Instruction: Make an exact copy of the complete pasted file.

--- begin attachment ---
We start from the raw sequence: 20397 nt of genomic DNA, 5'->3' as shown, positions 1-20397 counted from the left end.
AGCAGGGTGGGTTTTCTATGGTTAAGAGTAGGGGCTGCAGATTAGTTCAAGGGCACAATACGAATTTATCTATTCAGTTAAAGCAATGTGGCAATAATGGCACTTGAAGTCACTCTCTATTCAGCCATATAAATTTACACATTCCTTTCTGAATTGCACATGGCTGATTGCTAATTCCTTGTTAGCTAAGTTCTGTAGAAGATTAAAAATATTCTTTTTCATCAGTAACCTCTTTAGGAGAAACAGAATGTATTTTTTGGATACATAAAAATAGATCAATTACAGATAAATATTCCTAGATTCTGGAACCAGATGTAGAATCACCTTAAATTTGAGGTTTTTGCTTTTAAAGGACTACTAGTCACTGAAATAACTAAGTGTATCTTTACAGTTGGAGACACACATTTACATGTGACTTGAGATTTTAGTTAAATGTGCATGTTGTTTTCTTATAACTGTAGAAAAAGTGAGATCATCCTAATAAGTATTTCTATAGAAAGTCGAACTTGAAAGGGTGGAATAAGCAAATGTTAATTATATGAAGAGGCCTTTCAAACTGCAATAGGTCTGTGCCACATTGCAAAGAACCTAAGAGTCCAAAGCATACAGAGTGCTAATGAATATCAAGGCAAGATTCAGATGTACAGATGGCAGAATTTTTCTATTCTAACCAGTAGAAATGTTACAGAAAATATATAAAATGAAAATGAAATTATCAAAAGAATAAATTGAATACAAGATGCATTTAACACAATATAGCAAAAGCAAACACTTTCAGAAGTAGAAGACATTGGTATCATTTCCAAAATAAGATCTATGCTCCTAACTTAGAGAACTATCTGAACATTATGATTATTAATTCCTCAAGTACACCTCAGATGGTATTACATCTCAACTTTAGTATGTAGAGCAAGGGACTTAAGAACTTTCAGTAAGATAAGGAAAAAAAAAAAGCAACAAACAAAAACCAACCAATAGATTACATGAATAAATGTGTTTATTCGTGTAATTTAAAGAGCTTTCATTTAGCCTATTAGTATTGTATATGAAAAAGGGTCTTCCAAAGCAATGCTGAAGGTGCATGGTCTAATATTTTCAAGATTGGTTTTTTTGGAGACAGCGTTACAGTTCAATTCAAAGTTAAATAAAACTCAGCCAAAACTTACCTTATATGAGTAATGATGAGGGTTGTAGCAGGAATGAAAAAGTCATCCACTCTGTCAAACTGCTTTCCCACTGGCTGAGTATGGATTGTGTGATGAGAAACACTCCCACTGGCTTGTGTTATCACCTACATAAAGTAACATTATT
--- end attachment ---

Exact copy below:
We start from the raw sequence: 20397 nt of genomic DNA, 5'->3' as shown, positions 1-20397 counted from the left end.
AGCAGGGTGGGTTTTCTATGGTTAAGAGTAGGGGCTGCAGATTAGTTCAAGGGCACAATACGAATTTATCTATTCAGTTAAAGCAATGTGGCAATAATGGCACTTGAAGTCACTCTCTATTCAGCCATATAAATTTACACATTCCTTTCTGAATTGCACATGGCTGATTGCTAATTCCTTGTTAGCTAAGTTCTGTAGAAGATTAAAAATATTCTTTTTCATCAGTAACCTCTTTAGGAGAAACAGAATGTATTTTTTGGATACATAAAAATAGATCAATTACAGATAAATATTCCTAGATTCTGGAACCAGATGTAGAATCACCTTAAATTTGAGGTTTTTGCTTTTAAAGGACTACTAGTCACTGAAATAACTAAGTGTATCTTTACAGTTGGAGACACACATTTACATGTGACTTGAGATTTTAGTTAAATGTGCATGTTGTTTTCTTATAACTGTAGAAAAAGTGAGATCATCCTAATAAGTATTTCTATAGAAAGTCGAACTTGAAAGGGTGGAATAAGCAAATGTTAATTATATGAAGAGGCCTTTCAAACTGCAATAGGTCTGTGCCACATTGCAAAGAACCTAAGAGTCCAAAGCATACAGAGTGCTAATGAATATCAAGGCAAGATTCAGATGTACAGATGGCAGAATTTTTCTATTCTAACCAGTAGAAATGTTACAGAAAATATATAAAATGAAAATGAAATTATCAAAAGAATAAATTGAATACAAGATGCATTTAACACAATATAGCAAAAGCAAACACTTTCAGAAGTAGAAGACATTGGTATCATTTCCAAAATAAGATCTATGCTCCTAACTTAGAGAACTATCTGAACATTATGATTATTAATTCCTCAAGTACACCTCAGATGGTATTACATCTCAACTTTAGTATGTAGAGCAAGGGACTTAAGAACTTTCAGTAAGATAAGGAAAAAAAAAAAGCAACAAACAAAAACCAACCAATAGATTACATGAATAAATGTGTTTATTCGTGTAATTTAAAGAGCTTTCATTTAGCCTATTAGTATTGTATATGAAAAAGGGTCTTCCAAAGCAATGCTGAAGGTGCATGGTCTAATATTTTCAAGATTGGTTTTTTTGGAGACAGCGTTACAGTTCAATTCAAAGTTAAATAAAACTCAGCCAAAACTTACCTTATATGAGTAATGATGAGGGTTGTAGCAGGAATGAAAAAGTCATCCACTCTGTCAAACTGCTTTCCCACTGGCTGAGTATGGATTGTGTGATGAGAAACACTCCCACTGGCTTGTGTTATCACCTACATAAAGTAACATTATT